Explorations in Stone-Campbell Bibliography: Commentaries

I have in mind a series of reflections on commentaries in the Restoration Movement.  This genre is only beginning to be explored, so I think a short series is in order.  As I continue to look into it, consider three broad time frames:

–19th century: this list will be rather short

–20th century to 1950 or DSS (Dead Sea Scrolls, discovery of the scrolls brought new light to bear on biblical studies).  Dividing the 20th century right down the middle at 1950 doesn’t necessarily entail that the post-1950 commentaries take into account the impact of the scrolls, but it is a handy dividing point.

–20th century 1950-to present

If you have comments or suggestions, please chime in.

2 thoughts on “Explorations in Stone-Campbell Bibliography: Commentaries

  1. It is useful to consider, in beginning such a study, how much the genre “commentary” has changed over time, not only in format, but also in audience, and surely in the vocabulary, presuppositions, range, scope, direction, and method of its content.

    The “short list” in the nineteenth century would need to include, after John William McGarvey and Robert Graham, Moses Easterly Lard (on Romans), James Sanford Lamar (on Luke), David Lipscomb (on Acts), and Barton Warren Johnson (on John, as well as on the New Testament!). It should be useful to compare McGarvey and Lipscomb on Acts, and also to compare McGarvey with himself, to see how much his understanding and method changed between 1863 and 1892.

    A “long list” of commentators in the nineteenth century would include a goodly (if not godly) number of more obscure authors who often publish serially in the periodicals or issue handbooks for study.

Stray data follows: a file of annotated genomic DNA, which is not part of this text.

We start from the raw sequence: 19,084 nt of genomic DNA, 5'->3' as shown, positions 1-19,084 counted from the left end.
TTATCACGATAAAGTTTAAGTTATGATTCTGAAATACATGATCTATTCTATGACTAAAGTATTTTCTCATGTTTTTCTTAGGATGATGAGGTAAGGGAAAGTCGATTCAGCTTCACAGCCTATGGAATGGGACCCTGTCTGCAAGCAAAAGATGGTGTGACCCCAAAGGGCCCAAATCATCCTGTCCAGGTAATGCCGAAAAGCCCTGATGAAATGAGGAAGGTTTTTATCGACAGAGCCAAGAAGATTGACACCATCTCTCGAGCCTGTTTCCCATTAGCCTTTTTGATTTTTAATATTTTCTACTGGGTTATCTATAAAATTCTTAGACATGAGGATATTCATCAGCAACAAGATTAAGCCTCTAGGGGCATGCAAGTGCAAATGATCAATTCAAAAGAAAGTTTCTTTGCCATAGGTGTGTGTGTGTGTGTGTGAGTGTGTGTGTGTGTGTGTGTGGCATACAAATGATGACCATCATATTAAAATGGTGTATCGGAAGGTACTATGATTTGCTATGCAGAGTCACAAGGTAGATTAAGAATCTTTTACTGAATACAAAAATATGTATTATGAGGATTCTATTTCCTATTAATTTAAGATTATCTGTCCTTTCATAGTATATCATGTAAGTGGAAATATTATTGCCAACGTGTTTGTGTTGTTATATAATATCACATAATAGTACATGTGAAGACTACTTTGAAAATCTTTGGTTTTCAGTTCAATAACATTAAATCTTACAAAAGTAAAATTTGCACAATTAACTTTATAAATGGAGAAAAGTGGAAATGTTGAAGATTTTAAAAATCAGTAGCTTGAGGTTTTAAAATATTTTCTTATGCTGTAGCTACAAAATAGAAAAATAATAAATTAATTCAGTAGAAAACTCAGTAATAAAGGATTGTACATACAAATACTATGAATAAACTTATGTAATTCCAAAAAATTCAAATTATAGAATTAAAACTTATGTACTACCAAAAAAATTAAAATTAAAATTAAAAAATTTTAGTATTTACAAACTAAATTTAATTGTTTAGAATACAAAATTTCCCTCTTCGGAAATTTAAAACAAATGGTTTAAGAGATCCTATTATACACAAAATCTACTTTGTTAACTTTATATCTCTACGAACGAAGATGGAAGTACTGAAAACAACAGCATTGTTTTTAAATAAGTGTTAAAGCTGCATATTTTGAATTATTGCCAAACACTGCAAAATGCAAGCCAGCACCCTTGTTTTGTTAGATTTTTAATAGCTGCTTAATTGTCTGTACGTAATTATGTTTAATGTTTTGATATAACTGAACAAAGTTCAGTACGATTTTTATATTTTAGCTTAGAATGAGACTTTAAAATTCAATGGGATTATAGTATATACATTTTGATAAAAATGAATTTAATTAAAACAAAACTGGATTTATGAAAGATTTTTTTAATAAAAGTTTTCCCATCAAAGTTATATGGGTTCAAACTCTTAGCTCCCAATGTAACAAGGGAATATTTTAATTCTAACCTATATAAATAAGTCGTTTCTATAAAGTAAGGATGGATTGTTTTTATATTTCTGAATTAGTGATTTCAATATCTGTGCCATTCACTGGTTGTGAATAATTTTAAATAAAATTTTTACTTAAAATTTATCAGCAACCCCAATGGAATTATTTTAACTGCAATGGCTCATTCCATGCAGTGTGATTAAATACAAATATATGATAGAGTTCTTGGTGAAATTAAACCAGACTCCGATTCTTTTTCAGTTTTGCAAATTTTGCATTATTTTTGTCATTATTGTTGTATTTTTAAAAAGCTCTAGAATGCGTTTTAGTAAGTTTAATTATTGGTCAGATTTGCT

In the first half of the twentieth century we should see a much wider divergence among the commentators, some of whom will demonstrate their “progress” in “critical”study, while others will remain resolutely precritical if not entirely uncritical. Nearly all of them will manifest great confidence in what they know of what can be known, but they will “know” different things.

    In the latter twentieth century we should look not only for the influence of the discoveries at Qumran but also for the impact of the 1945 discovery of the Coptic papyrus codices at Nag Hammadi, which profoundly revised studies of the New Testament and the history of early Christianity, especially in the Gospels. (The first “scholarly” work i purchased, as a freshperson in the Hardlyacollege a little more than 50 years ago, was the Coptic text and English translation of the Gospel of Thomas from Nag Hammadi. It was most assuredly not a text assigned, but it was sold in the bookstore, and i forwent many necessities in order to own it.) We should see this interest most clearly in the work of our brother Robert Walter Funk (1926-2005), especially in his commentaries on “the five gospels” and John. Here again the divergence in presuppositions, methods, and conclusions will widen.

    God’s Peace to you.


  2. One thing to consider including to some extent, especially in the late 19th century, would be the various commentaries on the International Sunday School Lessons. You have mentioned the 1895 and 1896 volumes Lipscomb published on your blog, and I think I have read that these Sunday school materials were the basis for Lipscomb’s commentary on Acts. I believe these were also a major source of the GA Commentaries published in the 20th century.

    There were other Sunday school commentaries, however–Standard Publishing was doing one (and still is), and B.W. Johnson was doing the “Christian International Lesson Commentary” in the 1880s and 1890s, too. I don’t know whether these comments are related to his People’s New Testament, but I would suspect so.

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